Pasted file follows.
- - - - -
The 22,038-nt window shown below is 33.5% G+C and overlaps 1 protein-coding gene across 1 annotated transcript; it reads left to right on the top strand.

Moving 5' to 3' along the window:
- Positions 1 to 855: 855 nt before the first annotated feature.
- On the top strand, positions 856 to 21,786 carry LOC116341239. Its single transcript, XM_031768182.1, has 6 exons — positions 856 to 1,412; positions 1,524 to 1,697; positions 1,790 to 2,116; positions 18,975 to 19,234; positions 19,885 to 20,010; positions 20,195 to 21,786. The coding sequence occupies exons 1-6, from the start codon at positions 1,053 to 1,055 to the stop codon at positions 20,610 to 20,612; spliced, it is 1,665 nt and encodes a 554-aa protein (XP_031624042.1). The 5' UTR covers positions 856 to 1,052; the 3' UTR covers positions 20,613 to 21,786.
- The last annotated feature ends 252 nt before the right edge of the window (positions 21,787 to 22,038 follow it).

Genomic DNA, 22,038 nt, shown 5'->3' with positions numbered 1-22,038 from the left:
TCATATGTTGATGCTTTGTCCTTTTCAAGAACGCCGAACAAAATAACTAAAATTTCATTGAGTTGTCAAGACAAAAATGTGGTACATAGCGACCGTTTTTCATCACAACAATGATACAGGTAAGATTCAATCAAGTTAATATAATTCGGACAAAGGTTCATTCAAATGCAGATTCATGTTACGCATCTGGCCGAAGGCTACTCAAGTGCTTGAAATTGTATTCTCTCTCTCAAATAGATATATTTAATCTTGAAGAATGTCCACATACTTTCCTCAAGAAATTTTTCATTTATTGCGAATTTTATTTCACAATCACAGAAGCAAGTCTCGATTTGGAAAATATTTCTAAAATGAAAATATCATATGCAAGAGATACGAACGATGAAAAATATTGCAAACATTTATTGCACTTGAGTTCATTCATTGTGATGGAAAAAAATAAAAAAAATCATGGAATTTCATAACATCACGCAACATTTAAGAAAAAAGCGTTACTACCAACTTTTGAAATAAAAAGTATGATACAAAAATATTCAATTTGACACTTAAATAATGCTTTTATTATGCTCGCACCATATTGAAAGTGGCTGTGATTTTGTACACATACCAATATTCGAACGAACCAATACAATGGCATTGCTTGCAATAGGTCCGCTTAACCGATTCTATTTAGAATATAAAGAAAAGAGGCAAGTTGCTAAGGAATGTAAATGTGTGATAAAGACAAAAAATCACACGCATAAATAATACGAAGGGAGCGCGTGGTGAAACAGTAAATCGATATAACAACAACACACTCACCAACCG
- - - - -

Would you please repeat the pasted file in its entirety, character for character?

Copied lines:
The 22,038-nt window shown below is 33.5% G+C and overlaps 1 protein-coding gene across 1 annotated transcript; it reads left to right on the top strand.

Moving 5' to 3' along the window:
- Positions 1 to 855: 855 nt before the first annotated feature.
- On the top strand, positions 856 to 21,786 carry LOC116341239. Its single transcript, XM_031768182.1, has 6 exons — positions 856 to 1,412; positions 1,524 to 1,697; positions 1,790 to 2,116; positions 18,975 to 19,234; positions 19,885 to 20,010; positions 20,195 to 21,786. The coding sequence occupies exons 1-6, from the start codon at positions 1,053 to 1,055 to the stop codon at positions 20,610 to 20,612; spliced, it is 1,665 nt and encodes a 554-aa protein (XP_031624042.1). The 5' UTR covers positions 856 to 1,052; the 3' UTR covers positions 20,613 to 21,786.
- The last annotated feature ends 252 nt before the right edge of the window (positions 21,787 to 22,038 follow it).

Genomic DNA, 22,038 nt, shown 5'->3' with positions numbered 1-22,038 from the left:
TCATATGTTGATGCTTTGTCCTTTTCAAGAACGCCGAACAAAATAACTAAAATTTCATTGAGTTGTCAAGACAAAAATGTGGTACATAGCGACCGTTTTTCATCACAACAATGATACAGGTAAGATTCAATCAAGTTAATATAATTCGGACAAAGGTTCATTCAAATGCAGATTCATGTTACGCATCTGGCCGAAGGCTACTCAAGTGCTTGAAATTGTATTCTCTCTCTCAAATAGATATATTTAATCTTGAAGAATGTCCACATACTTTCCTCAAGAAATTTTTCATTTATTGCGAATTTTATTTCACAATCACAGAAGCAAGTCTCGATTTGGAAAATATTTCTAAAATGAAAATATCATATGCAAGAGATACGAACGATGAAAAATATTGCAAACATTTATTGCACTTGAGTTCATTCATTGTGATGGAAAAAAATAAAAAAAATCATGGAATTTCATAACATCACGCAACATTTAAGAAAAAAGCGTTACTACCAACTTTTGAAATAAAAAGTATGATACAAAAATATTCAATTTGACACTTAAATAATGCTTTTATTATGCTCGCACCATATTGAAAGTGGCTGTGATTTTGTACACATACCAATATTCGAACGAACCAATACAATGGCATTGCTTGCAATAGGTCCGCTTAACCGATTCTATTTAGAATATAAAGAAAAGAGGCAAGTTGCTAAGGAATGTAAATGTGTGATAAAGACAAAAAATCACACGCATAAATAATACGAAGGGAGCGCGTGGTGAAACAGTAAATCGATATAACAACAACACACTCACCAACCG